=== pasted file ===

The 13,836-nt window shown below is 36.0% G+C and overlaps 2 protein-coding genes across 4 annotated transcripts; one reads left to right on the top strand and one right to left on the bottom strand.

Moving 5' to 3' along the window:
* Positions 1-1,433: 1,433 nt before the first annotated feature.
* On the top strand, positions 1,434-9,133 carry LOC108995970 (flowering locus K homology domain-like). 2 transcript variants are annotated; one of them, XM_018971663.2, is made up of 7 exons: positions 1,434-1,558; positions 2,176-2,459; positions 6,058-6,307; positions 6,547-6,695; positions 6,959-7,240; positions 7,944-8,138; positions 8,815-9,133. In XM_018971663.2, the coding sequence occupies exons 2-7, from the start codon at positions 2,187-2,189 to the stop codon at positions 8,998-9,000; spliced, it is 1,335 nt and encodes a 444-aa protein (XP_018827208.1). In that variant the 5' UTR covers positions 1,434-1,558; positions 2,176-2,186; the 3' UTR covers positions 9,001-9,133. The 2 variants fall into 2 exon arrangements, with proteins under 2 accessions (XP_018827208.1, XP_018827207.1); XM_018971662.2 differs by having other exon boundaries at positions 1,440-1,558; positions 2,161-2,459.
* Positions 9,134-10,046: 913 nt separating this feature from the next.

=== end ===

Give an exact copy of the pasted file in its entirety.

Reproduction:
The 13,836-nt window shown below is 36.0% G+C and overlaps 2 protein-coding genes across 4 annotated transcripts; one reads left to right on the top strand and one right to left on the bottom strand.

Moving 5' to 3' along the window:
* Positions 1-1,433: 1,433 nt before the first annotated feature.
* On the top strand, positions 1,434-9,133 carry LOC108995970 (flowering locus K homology domain-like). 2 transcript variants are annotated; one of them, XM_018971663.2, is made up of 7 exons: positions 1,434-1,558; positions 2,176-2,459; positions 6,058-6,307; positions 6,547-6,695; positions 6,959-7,240; positions 7,944-8,138; positions 8,815-9,133. In XM_018971663.2, the coding sequence occupies exons 2-7, from the start codon at positions 2,187-2,189 to the stop codon at positions 8,998-9,000; spliced, it is 1,335 nt and encodes a 444-aa protein (XP_018827208.1). In that variant the 5' UTR covers positions 1,434-1,558; positions 2,176-2,186; the 3' UTR covers positions 9,001-9,133. The 2 variants fall into 2 exon arrangements, with proteins under 2 accessions (XP_018827208.1, XP_018827207.1); XM_018971662.2 differs by having other exon boundaries at positions 1,440-1,558; positions 2,161-2,459.
* Positions 9,134-10,046: 913 nt separating this feature from the next.